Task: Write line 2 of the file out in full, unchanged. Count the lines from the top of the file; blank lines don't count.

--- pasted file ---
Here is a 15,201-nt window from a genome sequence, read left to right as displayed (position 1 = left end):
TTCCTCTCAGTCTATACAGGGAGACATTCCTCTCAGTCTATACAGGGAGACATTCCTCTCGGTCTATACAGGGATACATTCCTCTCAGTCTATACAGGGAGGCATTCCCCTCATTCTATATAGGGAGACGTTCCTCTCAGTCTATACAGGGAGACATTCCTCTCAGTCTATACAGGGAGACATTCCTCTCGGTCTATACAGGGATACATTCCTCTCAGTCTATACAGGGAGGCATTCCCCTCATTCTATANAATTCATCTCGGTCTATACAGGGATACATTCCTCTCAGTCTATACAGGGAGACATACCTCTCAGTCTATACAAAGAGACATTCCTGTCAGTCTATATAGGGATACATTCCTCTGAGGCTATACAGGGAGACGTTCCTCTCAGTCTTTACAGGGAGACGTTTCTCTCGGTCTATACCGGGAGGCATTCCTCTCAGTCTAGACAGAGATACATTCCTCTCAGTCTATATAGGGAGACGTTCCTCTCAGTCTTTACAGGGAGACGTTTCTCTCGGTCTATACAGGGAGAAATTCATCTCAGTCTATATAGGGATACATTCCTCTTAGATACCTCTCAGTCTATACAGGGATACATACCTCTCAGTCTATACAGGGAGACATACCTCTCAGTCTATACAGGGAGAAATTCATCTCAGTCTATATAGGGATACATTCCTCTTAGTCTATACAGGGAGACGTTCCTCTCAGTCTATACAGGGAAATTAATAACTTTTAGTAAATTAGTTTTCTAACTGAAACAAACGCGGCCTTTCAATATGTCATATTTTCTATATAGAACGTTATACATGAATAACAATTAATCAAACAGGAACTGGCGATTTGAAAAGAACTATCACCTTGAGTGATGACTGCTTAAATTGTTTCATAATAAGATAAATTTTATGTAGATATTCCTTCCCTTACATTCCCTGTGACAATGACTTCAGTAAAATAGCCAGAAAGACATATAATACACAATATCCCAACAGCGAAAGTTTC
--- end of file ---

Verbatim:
TTCCTCTCAGTCTATACAGGGAGACATTCCTCTCAGTCTATACAGGGAGACATTCCTCTCGGTCTATACAGGGATACATTCCTCTCAGTCTATACAGGGAGGCATTCCCCTCATTCTATATAGGGAGACGTTCCTCTCAGTCTATACAGGGAGACATTCCTCTCAGTCTATACAGGGAGACATTCCTCTCGGTCTATACAGGGATACATTCCTCTCAGTCTATACAGGGAGGCATTCCCCTCATTCTATANAATTCATCTCGGTCTATACAGGGATACATTCCTCTCAGTCTATACAGGGAGACATACCTCTCAGTCTATACAAAGAGACATTCCTGTCAGTCTATATAGGGATACATTCCTCTGAGGCTATACAGGGAGACGTTCCTCTCAGTCTTTACAGGGAGACGTTTCTCTCGGTCTATACCGGGAGGCATTCCTCTCAGTCTAGACAGAGATACATTCCTCTCAGTCTATATAGGGAGACGTTCCTCTCAGTCTTTACAGGGAGACGTTTCTCTCGGTCTATACAGGGAGAAATTCATCTCAGTCTATATAGGGATACATTCCTCTTAGATACCTCTCAGTCTATACAGGGATACATACCTCTCAGTCTATACAGGGAGACATACCTCTCAGTCTATACAGGGAGAAATTCATCTCAGTCTATATAGGGATACATTCCTCTTAGTCTATACAGGGAGACGTTCCTCTCAGTCTATACAGGGAAATTAATAACTTTTAGTAAATTAGTTTTCTAACTGAAACAAACGCGGCCTTTCAATATGTCATATTTTCTATATAGAACGTTATACATGAATAACAATTAATCAAACAGGAACTGGCGATTTGAAAAGAACTATCACCTTGAGTGATGACTGCTTAAATTGTTTCATAATAAGATAAATTTTATGTAGATATTCCTTCCCTTACATTCCCTGTGACAATGACTTCAGTAAAATAGCCAGAAAGACATATAATACACAATATCCCAACAGCGAAAGTTTC